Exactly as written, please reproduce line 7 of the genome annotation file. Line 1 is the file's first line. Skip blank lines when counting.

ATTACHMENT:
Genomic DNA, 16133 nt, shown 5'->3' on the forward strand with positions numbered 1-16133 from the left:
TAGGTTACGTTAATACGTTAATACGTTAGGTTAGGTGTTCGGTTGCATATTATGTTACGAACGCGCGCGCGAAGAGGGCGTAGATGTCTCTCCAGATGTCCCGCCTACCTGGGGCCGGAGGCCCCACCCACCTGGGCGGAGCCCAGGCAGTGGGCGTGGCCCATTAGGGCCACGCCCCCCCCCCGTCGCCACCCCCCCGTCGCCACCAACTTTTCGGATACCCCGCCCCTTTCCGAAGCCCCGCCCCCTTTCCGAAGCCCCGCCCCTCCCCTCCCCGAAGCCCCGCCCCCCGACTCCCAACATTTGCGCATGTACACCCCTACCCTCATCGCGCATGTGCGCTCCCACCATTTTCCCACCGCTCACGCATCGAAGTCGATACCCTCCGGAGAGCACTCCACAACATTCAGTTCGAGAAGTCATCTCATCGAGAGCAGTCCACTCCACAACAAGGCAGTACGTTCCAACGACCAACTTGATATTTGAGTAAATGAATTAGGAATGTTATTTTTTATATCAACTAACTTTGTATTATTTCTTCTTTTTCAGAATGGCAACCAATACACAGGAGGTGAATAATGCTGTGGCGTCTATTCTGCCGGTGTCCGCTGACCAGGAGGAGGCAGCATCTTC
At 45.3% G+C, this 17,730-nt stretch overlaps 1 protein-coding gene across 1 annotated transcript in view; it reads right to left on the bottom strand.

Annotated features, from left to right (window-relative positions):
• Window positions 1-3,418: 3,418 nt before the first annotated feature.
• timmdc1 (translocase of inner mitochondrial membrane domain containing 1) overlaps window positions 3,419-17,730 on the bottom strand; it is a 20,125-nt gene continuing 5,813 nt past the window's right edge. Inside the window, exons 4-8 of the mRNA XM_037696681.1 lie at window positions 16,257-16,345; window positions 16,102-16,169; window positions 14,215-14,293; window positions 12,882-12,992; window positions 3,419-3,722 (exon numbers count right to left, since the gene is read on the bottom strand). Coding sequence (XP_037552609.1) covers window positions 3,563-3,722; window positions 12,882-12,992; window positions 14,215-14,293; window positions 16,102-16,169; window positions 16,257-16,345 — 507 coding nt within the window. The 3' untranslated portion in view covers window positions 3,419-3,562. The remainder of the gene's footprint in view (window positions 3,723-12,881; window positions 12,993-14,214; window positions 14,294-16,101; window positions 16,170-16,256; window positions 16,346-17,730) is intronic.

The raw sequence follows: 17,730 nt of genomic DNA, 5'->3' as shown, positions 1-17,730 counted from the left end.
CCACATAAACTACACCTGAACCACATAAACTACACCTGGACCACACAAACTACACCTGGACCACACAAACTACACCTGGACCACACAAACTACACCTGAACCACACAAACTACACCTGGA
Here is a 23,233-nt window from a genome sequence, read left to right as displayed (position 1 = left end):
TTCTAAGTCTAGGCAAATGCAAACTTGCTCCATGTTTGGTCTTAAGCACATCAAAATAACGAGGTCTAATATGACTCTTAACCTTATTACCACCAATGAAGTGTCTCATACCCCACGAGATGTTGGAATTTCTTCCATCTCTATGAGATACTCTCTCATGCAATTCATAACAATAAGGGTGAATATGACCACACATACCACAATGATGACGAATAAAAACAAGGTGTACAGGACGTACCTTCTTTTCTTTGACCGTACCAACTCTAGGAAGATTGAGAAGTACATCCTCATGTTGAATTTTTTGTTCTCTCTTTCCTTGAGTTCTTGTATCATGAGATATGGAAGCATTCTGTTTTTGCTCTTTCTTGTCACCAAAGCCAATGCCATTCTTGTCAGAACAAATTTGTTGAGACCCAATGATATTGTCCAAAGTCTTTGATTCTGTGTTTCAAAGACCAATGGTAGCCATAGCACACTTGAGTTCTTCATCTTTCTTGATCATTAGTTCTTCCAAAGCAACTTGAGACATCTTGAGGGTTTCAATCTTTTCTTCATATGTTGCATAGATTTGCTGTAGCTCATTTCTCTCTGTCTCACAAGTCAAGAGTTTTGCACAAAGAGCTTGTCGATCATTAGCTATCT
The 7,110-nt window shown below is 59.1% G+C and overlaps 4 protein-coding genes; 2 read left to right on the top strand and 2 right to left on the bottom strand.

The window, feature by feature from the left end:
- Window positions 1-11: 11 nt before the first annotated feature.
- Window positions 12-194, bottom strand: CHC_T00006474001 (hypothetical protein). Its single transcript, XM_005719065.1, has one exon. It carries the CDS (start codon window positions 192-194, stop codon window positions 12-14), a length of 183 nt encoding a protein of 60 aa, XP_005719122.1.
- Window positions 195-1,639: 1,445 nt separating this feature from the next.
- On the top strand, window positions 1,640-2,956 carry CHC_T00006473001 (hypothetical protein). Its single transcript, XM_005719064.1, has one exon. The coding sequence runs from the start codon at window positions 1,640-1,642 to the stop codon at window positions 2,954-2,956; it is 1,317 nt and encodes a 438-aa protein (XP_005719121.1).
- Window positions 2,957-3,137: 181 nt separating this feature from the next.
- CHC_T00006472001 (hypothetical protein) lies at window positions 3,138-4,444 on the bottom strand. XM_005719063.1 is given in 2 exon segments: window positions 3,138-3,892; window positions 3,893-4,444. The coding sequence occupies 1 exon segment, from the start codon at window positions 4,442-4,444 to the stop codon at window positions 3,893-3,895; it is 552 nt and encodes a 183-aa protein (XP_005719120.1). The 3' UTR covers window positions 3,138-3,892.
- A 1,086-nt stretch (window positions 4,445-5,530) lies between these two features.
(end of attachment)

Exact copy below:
The raw sequence follows: 17,730 nt of genomic DNA, 5'->3' as shown, positions 1-17,730 counted from the left end.